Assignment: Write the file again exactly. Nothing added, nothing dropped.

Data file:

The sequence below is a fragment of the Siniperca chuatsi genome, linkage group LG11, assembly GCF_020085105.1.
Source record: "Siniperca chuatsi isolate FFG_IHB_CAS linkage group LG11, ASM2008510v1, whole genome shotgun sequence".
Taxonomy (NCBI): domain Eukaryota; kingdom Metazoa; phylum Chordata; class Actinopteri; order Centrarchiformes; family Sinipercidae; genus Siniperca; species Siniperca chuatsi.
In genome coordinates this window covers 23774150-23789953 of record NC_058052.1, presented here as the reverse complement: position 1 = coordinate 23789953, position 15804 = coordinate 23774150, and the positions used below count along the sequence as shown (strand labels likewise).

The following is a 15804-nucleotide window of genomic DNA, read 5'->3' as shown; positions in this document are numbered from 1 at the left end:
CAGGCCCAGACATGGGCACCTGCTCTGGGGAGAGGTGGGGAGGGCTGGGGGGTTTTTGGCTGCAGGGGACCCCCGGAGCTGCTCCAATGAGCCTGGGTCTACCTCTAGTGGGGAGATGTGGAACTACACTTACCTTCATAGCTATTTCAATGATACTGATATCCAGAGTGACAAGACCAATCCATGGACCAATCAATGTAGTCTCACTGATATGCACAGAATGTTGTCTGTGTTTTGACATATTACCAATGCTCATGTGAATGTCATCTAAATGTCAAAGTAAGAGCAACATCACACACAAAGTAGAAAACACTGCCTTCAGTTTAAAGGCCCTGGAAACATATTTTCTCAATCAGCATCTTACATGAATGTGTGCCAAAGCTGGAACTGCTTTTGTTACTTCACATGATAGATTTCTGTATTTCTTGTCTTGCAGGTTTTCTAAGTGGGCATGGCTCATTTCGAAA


The sequence below is a fragment of the Siniperca chuatsi genome, linkage group LG11, assembly GCF_020085105.1.
Source record: "Siniperca chuatsi isolate FFG_IHB_CAS linkage group LG11, ASM2008510v1, whole genome shotgun sequence".
Taxonomy (NCBI): domain Eukaryota; kingdom Metazoa; phylum Chordata; class Actinopteri; order Centrarchiformes; family Sinipercidae; genus Siniperca; species Siniperca chuatsi.
In genome coordinates this window covers 23774150-23789953 of record NC_058052.1, presented here as the reverse complement: position 1 = coordinate 23789953, position 15804 = coordinate 23774150, and the positions used below count along the sequence as shown (strand labels likewise).

The following is a 15804-nucleotide window of genomic DNA, read 5'->3' as shown; positions in this document are numbered from 1 at the left end:
CAGGCCCAGACATGGGCACCTGCTCTGGGGAGAGGTGGGGAGGGCTGGGGGGTTTTTGGCTGCAGGGGACCCCCGGAGCTGCTCCAATGAGCCTGGGTCTACCTCTAGTGGGGAGATGTGGAACTACACTTACCTTCATAGCTATTTCAATGATACTGATATCCAGAGTGACAAGACCAATCCATGGACCAATCAATGTAGTCTCACTGATATGCACAGAATGTTGTCTGTGTTTTGACATATTACCAATGCTCATGTGAATGTCATCTAAATGTCAAAGTAAGAGCAACATCACACACAAAGTAGAAAACACTGCCTTCAGTTTAAAGGCCCTGGAAACATATTTTCTCAATCAGCATCTTACATGAATGTGTGCCAAAGCTGGAACTGCTTTTGTTACTTCACATGATAGATTTCTGTATTTCTTGTCTTGCAGGTTTTCTAAGTGGGCATGGCTCATTTCGAAA